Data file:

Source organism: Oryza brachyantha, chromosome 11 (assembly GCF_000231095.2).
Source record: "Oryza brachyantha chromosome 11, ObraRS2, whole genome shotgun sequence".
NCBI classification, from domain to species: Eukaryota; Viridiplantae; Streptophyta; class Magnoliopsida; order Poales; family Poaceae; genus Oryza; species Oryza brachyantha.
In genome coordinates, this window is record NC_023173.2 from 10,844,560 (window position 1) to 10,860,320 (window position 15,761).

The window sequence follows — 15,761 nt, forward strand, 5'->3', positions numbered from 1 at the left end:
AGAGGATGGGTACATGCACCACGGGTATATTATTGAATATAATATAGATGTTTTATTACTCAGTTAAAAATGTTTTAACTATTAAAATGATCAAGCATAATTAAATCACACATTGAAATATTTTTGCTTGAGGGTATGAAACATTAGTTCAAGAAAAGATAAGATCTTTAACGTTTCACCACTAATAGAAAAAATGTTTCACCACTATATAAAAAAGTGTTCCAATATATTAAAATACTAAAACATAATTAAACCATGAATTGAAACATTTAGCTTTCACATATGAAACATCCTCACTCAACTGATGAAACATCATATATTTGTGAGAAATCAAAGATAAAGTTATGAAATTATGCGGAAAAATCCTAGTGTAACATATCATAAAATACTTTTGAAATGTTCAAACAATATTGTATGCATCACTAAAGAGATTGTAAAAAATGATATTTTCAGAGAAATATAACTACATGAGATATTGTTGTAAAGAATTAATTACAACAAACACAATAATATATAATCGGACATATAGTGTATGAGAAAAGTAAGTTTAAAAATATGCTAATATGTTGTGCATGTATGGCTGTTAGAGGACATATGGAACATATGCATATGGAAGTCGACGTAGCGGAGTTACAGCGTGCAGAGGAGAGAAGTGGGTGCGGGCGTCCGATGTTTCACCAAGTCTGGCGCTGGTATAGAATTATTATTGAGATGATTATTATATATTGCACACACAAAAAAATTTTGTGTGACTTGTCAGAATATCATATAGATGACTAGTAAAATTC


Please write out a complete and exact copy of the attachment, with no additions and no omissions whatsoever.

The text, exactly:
Source organism: Oryza brachyantha, chromosome 11 (assembly GCF_000231095.2).
Source record: "Oryza brachyantha chromosome 11, ObraRS2, whole genome shotgun sequence".
NCBI classification, from domain to species: Eukaryota; Viridiplantae; Streptophyta; class Magnoliopsida; order Poales; family Poaceae; genus Oryza; species Oryza brachyantha.
In genome coordinates, this window is record NC_023173.2 from 10,844,560 (window position 1) to 10,860,320 (window position 15,761).

The window sequence follows — 15,761 nt, forward strand, 5'->3', positions numbered from 1 at the left end:
AGAGGATGGGTACATGCACCACGGGTATATTATTGAATATAATATAGATGTTTTATTACTCAGTTAAAAATGTTTTAACTATTAAAATGATCAAGCATAATTAAATCACACATTGAAATATTTTTGCTTGAGGGTATGAAACATTAGTTCAAGAAAAGATAAGATCTTTAACGTTTCACCACTAATAGAAAAAATGTTTCACCACTATATAAAAAAGTGTTCCAATATATTAAAATACTAAAACATAATTAAACCATGAATTGAAACATTTAGCTTTCACATATGAAACATCCTCACTCAACTGATGAAACATCATATATTTGTGAGAAATCAAAGATAAAGTTATGAAATTATGCGGAAAAATCCTAGTGTAACATATCATAAAATACTTTTGAAATGTTCAAACAATATTGTATGCATCACTAAAGAGATTGTAAAAAATGATATTTTCAGAGAAATATAACTACATGAGATATTGTTGTAAAGAATTAATTACAACAAACACAATAATATATAATCGGACATATAGTGTATGAGAAAAGTAAGTTTAAAAATATGCTAATATGTTGTGCATGTATGGCTGTTAGAGGACATATGGAACATATGCATATGGAAGTCGACGTAGCGGAGTTACAGCGTGCAGAGGAGAGAAGTGGGTGCGGGCGTCCGATGTTTCACCAAGTCTGGCGCTGGTATAGAATTATTATTGAGATGATTATTATATATTGCACACACAAAAAAATTTTGTGTGACTTGTCAGAATATCATATAGATGACTAGTAAAATTC